MAY 3 TO 5 As part of the National Geographic Live series, acclaimed photographer Pete McBride talks about his experiences documenting the world’s great rivers, from the Colorado to the Ganges.
MAY 4 Massey Hall goes a bit twee for Icelandic indie-folk favourites Of Monsters and Men.
MAY 5 And the Danforth Music Hall goes seriously eclectic with the unclassifiable Toro y Moi.
MAY 7 Remember that band you loved because of The O.C.? Yep, Death Cab for Cutie‘s still making music, specifically on this night, at the Sony Centre.
MAY 9 More music at the Sony Centre: San Francisco alt-metal legends Faith No More are slated to take the stage and blow out the speakers.
MAY 9 Those nylon strings, they will be a-picked—when Jesse Cook brings his flamenco guitar stylings to Massey Hall.
MAY 9 TO 31 Staged entirely without the use of electricity, theatre troupe Outside the March’s Mr. Burns: A Post-Apocalyptic Play is part chilling allegory and part Simpsons homage at the historic east-end Aztec Theatre.
MAY 10 The Garrison proffers a lo-fi high courtesy of Pitchfork-approved Waxahatchee.
MAY 11 Comedy leads to insight as funnyman Colin Mochrie and his wife, Debra McGrath, talk about life in show business, as part of the Unique Lives series at Roy Thomson Hall.
MAY 14 Now elder statesmen of West Coast alt-rock, Counting Crows bring their dynamic live show (and two decades worth of songs) to Massey Hall.
MAY 16 The Sony Centre welcomes David Sedaris, one of America’s premier humourists, for an evening of wit and wisdom.
MAY 16 TO 30 At Buddies in Bad Times Theatre, playwright Julia Cho’s Durango follows a Korean-American family’s impromptu road trip and the rifts that arise between a father and his sons.
MAY 19 Let’s see how Massey Hall’s pristine acoustics hold up to the swirling neo-psychedelia of Tame Impala.
MAY 20 Dan Deacon traffics in blissfully cathartic break beats at the Phoenix Concert Theatre.
MAY 20 TO 24 The Royal Conservatory brings back what has become known as one of the city’s most daring concert series, the 21c Music Festival. This year’s modern-classical lineup boasts a multimedia performance by the Gryphon Trio, a new work by Stewart Copeland (yes, the former Police drummer) and much more.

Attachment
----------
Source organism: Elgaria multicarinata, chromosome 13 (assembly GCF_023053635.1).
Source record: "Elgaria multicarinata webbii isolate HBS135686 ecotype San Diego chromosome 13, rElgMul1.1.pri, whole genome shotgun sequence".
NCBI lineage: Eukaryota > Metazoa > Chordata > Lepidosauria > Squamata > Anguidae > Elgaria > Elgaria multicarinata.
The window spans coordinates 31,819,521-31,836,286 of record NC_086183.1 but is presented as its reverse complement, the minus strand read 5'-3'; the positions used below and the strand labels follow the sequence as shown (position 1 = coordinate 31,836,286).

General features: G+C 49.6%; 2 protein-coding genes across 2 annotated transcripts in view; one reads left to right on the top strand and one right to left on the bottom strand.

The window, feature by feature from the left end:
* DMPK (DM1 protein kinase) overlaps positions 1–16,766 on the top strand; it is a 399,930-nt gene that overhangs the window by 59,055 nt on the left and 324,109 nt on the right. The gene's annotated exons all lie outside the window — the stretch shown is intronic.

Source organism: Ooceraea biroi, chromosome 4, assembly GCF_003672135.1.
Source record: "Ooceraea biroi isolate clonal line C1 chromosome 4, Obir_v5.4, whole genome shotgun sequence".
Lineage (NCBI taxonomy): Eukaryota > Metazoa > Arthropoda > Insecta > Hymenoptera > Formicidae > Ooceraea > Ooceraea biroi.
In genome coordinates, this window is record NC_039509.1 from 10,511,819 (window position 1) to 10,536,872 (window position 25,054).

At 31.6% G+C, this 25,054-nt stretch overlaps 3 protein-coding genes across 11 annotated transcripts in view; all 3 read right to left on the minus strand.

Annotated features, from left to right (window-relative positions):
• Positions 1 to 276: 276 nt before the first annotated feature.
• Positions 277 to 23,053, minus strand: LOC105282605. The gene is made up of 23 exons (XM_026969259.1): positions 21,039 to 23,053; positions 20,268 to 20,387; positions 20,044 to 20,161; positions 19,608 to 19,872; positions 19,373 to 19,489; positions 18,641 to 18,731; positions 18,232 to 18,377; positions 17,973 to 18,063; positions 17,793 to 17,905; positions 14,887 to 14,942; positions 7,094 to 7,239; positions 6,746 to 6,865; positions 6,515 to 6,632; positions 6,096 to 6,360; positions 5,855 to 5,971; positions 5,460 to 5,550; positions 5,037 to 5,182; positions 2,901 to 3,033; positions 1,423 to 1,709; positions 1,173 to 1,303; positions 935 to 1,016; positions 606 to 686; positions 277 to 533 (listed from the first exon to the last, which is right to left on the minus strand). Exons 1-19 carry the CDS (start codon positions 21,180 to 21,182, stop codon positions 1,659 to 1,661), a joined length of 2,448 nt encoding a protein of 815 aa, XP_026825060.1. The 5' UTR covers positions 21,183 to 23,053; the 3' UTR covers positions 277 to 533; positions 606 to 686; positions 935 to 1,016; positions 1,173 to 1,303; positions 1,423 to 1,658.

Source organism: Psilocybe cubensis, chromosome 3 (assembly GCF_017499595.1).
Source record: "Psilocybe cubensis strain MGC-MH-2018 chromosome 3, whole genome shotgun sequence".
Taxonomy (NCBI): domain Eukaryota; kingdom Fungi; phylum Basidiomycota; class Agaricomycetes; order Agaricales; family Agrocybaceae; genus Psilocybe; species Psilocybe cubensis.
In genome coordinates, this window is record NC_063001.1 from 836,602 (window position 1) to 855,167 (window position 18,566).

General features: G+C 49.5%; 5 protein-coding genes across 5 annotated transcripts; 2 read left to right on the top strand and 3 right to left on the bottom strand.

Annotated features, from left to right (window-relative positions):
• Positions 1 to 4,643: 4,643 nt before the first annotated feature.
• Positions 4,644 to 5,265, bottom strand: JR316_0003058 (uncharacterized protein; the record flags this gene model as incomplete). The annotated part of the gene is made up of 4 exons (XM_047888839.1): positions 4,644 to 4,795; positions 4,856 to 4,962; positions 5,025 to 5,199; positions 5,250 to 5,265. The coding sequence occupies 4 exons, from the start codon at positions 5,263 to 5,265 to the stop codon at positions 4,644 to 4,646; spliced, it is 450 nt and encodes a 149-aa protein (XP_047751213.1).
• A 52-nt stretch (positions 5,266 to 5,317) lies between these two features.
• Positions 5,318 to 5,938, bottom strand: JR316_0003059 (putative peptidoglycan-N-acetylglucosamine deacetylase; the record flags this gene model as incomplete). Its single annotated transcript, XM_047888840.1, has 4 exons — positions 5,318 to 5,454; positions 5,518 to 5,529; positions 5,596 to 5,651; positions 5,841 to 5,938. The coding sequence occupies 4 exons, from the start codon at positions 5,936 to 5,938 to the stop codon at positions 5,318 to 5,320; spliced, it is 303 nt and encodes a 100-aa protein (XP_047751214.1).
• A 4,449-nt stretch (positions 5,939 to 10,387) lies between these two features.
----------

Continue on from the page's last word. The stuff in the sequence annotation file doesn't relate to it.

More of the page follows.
MAY 21 Expect sophisticated songcraft and soaring harmonies as Dostoevsky-referencing quintet Ivan and Alyosha step on stage at the Silver Dollar Room.
MAY 22 Pioneering Wu-Tang Clan member Raekwon brings his Fly International Luxurious Art to the Phoenix.
MAY 22 & 23 Canada’s smoky-voiced chanteuse, Diana Krall, sings her jazz-pop standards at Massey Hall.
MAY 23 “Sexy, explosive, original and accessible,” BJM–Les Ballets Jazz de Montreal dances up a storm at the Sony Centre.
MAY 23 Hope for summery weather as the CBCMusic.ca Festival sprawls out at Echo Beach—with performances by the likes of Bahamas, Shad, Patrick Watson, and yes, renowned children’s entertainer Fred Penner.
MAY 24 & 25 The Sony Centre continues to draw audiences—this time with an intimate performance by Indian composer A.R. Rahman.
MAY 27 Early-aughts Canadian music power couple Raine Maida and Chantal Kreviazuk entwine their voices at the Mod Club.
MAY 27 Constantines, those vaunted rock ‘n’ roll road warriors, check in for a night at Massey Hall.
MAY 27 Patsy Cline meets k.d. lang in the music of Brandi Carlile, who performs songs from her latest at the Danforth Music Hall.
MAY 29 The world’s most famous cellist, Yo-Yo Ma, performs with the Toronto Symphony Orchestra. Pretty much a no-brainer for fans of brainy music.
MAY 30 A new installment of Harbourfront Centre’s “Torn from the Pages” series has musicians and writers debuting new works inspired by Giller Prize-nominated author Miriam Toews.
MAY 30 Bobby McFerrin visits Roy Thomson Hall for an interactive, improvisatory performance—featuring his iconic vocal acrobatics, naturally.
MAY 30 TO JUNE 6 The National Ballet of Canada presents a riveting trio of contemporary danceworks—Guillaume Côté’s Sartre-inspired Being and Nothingness, sandwiched by a pair of pieces from Alexei Ratmansky’s Shostakovich Trilogy.
MAY 31 Esoteric Swedish quartet Little Dragon performs at the Danforth Music Hall.